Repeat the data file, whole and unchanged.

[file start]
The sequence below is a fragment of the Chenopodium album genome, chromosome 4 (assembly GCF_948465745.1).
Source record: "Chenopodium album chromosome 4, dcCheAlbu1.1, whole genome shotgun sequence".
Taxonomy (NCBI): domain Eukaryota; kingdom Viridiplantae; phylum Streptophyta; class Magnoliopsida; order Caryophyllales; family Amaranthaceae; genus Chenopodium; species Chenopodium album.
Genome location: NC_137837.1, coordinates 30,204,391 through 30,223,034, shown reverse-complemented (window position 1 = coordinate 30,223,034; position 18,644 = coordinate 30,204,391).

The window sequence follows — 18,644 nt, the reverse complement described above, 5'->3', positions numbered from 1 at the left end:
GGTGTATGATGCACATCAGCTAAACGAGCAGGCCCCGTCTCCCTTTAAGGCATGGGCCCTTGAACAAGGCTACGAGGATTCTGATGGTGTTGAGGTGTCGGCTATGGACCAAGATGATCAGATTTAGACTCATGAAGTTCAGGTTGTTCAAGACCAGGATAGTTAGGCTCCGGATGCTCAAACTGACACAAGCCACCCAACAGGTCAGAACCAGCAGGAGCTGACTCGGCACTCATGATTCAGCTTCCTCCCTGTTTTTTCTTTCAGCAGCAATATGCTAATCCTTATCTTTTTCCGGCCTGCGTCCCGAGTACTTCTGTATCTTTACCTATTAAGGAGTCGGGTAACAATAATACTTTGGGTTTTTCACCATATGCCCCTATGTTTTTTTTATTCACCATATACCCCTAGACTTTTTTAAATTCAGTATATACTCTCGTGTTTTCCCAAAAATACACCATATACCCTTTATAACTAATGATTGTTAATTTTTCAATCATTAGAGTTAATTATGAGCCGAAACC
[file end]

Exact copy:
The sequence below is a fragment of the Chenopodium album genome, chromosome 4 (assembly GCF_948465745.1).
Source record: "Chenopodium album chromosome 4, dcCheAlbu1.1, whole genome shotgun sequence".
Taxonomy (NCBI): domain Eukaryota; kingdom Viridiplantae; phylum Streptophyta; class Magnoliopsida; order Caryophyllales; family Amaranthaceae; genus Chenopodium; species Chenopodium album.
Genome location: NC_137837.1, coordinates 30,204,391 through 30,223,034, shown reverse-complemented (window position 1 = coordinate 30,223,034; position 18,644 = coordinate 30,204,391).

The window sequence follows — 18,644 nt, the reverse complement described above, 5'->3', positions numbered from 1 at the left end:
GGTGTATGATGCACATCAGCTAAACGAGCAGGCCCCGTCTCCCTTTAAGGCATGGGCCCTTGAACAAGGCTACGAGGATTCTGATGGTGTTGAGGTGTCGGCTATGGACCAAGATGATCAGATTTAGACTCATGAAGTTCAGGTTGTTCAAGACCAGGATAGTTAGGCTCCGGATGCTCAAACTGACACAAGCCACCCAACAGGTCAGAACCAGCAGGAGCTGACTCGGCACTCATGATTCAGCTTCCTCCCTGTTTTTTCTTTCAGCAGCAATATGCTAATCCTTATCTTTTTCCGGCCTGCGTCCCGAGTACTTCTGTATCTTTACCTATTAAGGAGTCGGGTAACAATAATACTTTGGGTTTTTCACCATATGCCCCTATGTTTTTTTTATTCACCATATACCCCTAGACTTTTTTAAATTCAGTATATACTCTCGTGTTTTCCCAAAAATACACCATATACCCTTTATAACTAATGATTGTTAATTTTTCAATCATTAGAGTTAATTATGAGCCGAAACC